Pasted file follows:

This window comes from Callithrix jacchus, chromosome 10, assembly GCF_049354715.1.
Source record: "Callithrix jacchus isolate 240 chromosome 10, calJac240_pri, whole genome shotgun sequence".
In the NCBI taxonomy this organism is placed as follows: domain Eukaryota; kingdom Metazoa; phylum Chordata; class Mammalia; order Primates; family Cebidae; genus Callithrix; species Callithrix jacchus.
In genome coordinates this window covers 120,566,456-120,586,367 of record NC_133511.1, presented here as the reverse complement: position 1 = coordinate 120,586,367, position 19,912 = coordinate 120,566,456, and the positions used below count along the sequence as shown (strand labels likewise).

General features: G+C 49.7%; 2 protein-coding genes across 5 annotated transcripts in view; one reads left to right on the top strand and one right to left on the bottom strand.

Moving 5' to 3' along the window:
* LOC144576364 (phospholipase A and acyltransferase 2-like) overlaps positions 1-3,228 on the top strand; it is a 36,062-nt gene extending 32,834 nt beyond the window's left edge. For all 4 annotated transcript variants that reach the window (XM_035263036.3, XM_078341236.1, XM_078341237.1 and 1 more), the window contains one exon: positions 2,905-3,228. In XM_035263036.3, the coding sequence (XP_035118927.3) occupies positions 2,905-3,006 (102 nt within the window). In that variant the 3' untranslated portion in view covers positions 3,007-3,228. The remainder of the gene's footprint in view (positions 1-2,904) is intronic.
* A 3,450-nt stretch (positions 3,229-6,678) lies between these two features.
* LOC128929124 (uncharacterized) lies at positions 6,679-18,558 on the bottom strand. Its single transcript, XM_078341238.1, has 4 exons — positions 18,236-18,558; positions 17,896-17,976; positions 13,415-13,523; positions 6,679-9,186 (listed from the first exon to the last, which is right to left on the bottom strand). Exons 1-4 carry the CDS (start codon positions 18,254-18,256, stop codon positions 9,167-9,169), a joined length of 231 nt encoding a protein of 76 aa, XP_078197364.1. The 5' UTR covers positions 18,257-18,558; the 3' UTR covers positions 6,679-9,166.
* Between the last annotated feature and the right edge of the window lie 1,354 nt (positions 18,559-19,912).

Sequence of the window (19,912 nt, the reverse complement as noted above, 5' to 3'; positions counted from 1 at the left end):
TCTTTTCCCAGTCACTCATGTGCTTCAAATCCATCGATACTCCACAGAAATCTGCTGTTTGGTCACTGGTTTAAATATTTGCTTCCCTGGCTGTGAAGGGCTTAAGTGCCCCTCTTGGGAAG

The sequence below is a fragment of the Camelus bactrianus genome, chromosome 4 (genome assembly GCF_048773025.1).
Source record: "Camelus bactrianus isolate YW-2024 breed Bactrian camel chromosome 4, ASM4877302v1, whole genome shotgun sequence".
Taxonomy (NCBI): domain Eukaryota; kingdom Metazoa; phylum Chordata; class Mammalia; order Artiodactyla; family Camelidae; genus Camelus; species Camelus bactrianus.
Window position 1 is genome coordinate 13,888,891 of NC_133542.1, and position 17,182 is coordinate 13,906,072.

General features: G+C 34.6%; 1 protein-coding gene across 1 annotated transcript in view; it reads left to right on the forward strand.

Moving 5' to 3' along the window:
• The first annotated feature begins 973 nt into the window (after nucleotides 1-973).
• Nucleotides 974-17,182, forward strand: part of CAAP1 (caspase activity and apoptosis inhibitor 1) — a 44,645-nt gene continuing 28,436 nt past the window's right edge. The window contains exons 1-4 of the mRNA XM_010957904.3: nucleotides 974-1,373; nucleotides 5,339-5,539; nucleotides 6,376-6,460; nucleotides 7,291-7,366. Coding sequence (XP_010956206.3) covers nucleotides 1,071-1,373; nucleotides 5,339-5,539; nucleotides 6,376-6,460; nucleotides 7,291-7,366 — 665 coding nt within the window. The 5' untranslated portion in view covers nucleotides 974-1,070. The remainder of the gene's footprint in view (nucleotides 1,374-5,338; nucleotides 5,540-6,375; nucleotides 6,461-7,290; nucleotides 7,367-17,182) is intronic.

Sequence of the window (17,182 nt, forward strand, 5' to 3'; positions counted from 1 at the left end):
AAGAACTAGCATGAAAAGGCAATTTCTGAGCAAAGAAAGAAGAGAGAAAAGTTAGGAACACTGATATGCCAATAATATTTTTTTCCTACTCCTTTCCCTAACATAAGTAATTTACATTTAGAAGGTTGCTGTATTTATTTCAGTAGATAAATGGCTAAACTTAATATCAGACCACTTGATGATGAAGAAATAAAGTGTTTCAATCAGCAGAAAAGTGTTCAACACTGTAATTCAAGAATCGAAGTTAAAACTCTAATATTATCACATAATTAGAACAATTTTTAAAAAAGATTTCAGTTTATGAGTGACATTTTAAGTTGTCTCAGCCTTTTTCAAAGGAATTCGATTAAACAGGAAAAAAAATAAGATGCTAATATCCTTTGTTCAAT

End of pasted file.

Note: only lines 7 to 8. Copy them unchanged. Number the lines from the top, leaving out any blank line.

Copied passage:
* LOC144576364 (phospholipase A and acyltransferase 2-like) overlaps positions 1-3,228 on the top strand; it is a 36,062-nt gene extending 32,834 nt beyond the window's left edge. For all 4 annotated transcript variants that reach the window (XM_035263036.3, XM_078341236.1, XM_078341237.1 and 1 more), the window contains one exon: positions 2,905-3,228. In XM_035263036.3, the coding sequence (XP_035118927.3) occupies positions 2,905-3,006 (102 nt within the window). In that variant the 3' untranslated portion in view covers positions 3,007-3,228. The remainder of the gene's footprint in view (positions 1-2,904) is intronic.
* A 3,450-nt stretch (positions 3,229-6,678) lies between these two features.